Commentary Magazine


Posts For: March 9, 2007

Weekend Reading

The ascent of Hamas to power in January 2006 has brought sharply into relief the intransigent rejectionism at the heart of much Palestinian politics and the disingenuousness of those who argue for a “right of return” as if the concept did not entail the destruction of the existing state of Israel. One of the leading Western proponents of Palestinian extremism was the cultural theorist Edward Said, a professor at Columbia and the author of Orientalism, a study of the supposedly racist Western attitude toward Muslims as revealed in the branch of scholarly knowledge devoted to the understanding of Islam.

That Said wildly distorted and misrepresented European scholars and their work has been definitively documented in a recent book, Dangerous Knowledge, by the British historian Robert Irwin (reviewed by Martin Kramer in the March COMMENTARY). As Irwin points out, Said’s book, despite its blatant falsifications, helped destroy the once-rigorous and prestigious academic discipline of Orientalism. But it did far more. Under the banner of “anti-colonialism,” it created a respectable-sounding framework for leftist Western intellectuals seeking to excuse, defend, or endorse the bloodthirsty activities of the PLO in its drive for power and international validation. Said himself served as a close adviser to the PLO leader Yassir Arafat, breaking with him only when Arafat signed the Oslo peace agreement in 1993.

Said’s own widely-vaunted moral authority derived in part from his status as himself an alleged victim of Jewish “imperialism”: he and his family, he wrote, had been uprooted from their home in Jerusalem by the armed forces of the nascent Israeli state. In 1999, Justus Reid Weiner, a scholar at the Jerusalem Center for Public Affairs, published a lengthy article in COMMENTARY picking apart and unmasking this story of Said’s early years. “My Beautiful Old House and Other Fabrications by Edward Said” unleashed a flood of violent criticism and denunciation, which Weiner went on to answer point for point. This weekend we offer Weiner’s September 1999 article along with the voluminous letters it provoked and his thorough-going and devastating reply.

The ascent of Hamas to power in January 2006 has brought sharply into relief the intransigent rejectionism at the heart of much Palestinian politics and the disingenuousness of those who argue for a “right of return” as if the concept did not entail the destruction of the existing state of Israel. One of the leading Western proponents of Palestinian extremism was the cultural theorist Edward Said, a professor at Columbia and the author of Orientalism, a study of the supposedly racist Western attitude toward Muslims as revealed in the branch of scholarly knowledge devoted to the understanding of Islam.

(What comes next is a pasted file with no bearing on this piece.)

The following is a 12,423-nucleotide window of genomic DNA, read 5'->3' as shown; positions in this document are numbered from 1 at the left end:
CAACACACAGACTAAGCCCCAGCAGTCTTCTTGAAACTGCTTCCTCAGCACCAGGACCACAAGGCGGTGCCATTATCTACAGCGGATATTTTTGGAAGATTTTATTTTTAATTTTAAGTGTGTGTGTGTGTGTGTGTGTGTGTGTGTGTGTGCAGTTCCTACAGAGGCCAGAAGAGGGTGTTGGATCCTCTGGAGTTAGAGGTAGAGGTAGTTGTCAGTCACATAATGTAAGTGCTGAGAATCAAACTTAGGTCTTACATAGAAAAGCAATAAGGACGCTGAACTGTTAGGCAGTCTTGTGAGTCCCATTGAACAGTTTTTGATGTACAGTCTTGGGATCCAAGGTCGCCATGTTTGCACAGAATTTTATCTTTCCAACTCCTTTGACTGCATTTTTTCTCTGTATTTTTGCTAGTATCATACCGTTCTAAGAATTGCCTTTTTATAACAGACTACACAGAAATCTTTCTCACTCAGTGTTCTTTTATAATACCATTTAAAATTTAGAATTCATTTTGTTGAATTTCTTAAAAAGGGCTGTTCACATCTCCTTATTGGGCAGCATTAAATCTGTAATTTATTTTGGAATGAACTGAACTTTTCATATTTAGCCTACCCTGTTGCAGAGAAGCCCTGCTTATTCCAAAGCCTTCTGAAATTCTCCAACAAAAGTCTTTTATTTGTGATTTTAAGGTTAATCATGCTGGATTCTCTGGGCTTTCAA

That Said wildly distorted and misrepresented European scholars and their work has been definitively documented in a recent book, Dangerous Knowledge, by the British historian Robert Irwin (reviewed by Martin Kramer in the March COMMENTARY). As Irwin points out, Said’s book, despite its blatant falsifications, helped destroy the once-rigorous and prestigious academic discipline of Orientalism. But it did far more. Under the banner of “anti-colonialism,” it created a respectable-sounding framework for leftist Western intellectuals seeking to excuse, defend, or endorse the bloodthirsty activities of the PLO in its drive for power and international validation. Said himself served as a close adviser to the PLO leader Yassir Arafat, breaking with him only when Arafat signed the Oslo peace agreement in 1993.

Said’s own widely-vaunted moral authority derived in part from his status as himself an alleged victim of Jewish “imperialism”: he and his family, he wrote, had been uprooted from their home in Jerusalem by the armed forces of the nascent Israeli state. In 1999, Justus Reid Weiner, a scholar at the Jerusalem Center for Public Affairs, published a lengthy article in COMMENTARY picking apart and unmasking this story of Said’s early years. “My Beautiful Old House and Other Fabrications by Edward Said” unleashed a flood of violent criticism and denunciation, which Weiner went on to answer point for point. This weekend we offer Weiner’s September 1999 article along with the voluminous letters it provoked and his thorough-going and devastating reply.

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Israel’s War for Public Opinion

Well, in case you weren’t absolutely certain, it’s now official: Israel is the least-liked country in the world. A new BBC poll of the attitudes of 28,000 people in 27 countries shows Israel at the bottom of the list, with 17 percent viewing it positively and 56 percent negatively—slightly below Iran (18 and 54 percent) and North Korea (19 and 48 percent).

The only four countries in the world in which more people are favorably rather than unfavorably inclined toward Israel are the United States, India, Nigeria, and Kenya—and not by big margins in any of them. Forty-one percent of Americans, for example, thought well of Israel while 33 percent didn’t, a serious drop-off from previous polls.

At the other end of the spectrum, apart from Muslim countries, Israel did worst in Europe. In Italy the vote was 58-to-18 against it. In England, 65-to-17. In France, 66-to-17. In Greece, 68-to-11. In Germany (Germany!), 77-to-10. These are frightening—I would almost say terrifying—figures. They show that the international campaign against Israel has succeeded incredibly well.

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Well, in case you weren’t absolutely certain, it’s now official: Israel is the least-liked country in the world. A new BBC poll of the attitudes of 28,000 people in 27 countries shows Israel at the bottom of the list, with 17 percent viewing it positively and 56 percent negatively—slightly below Iran (18 and 54 percent) and North Korea (19 and 48 percent).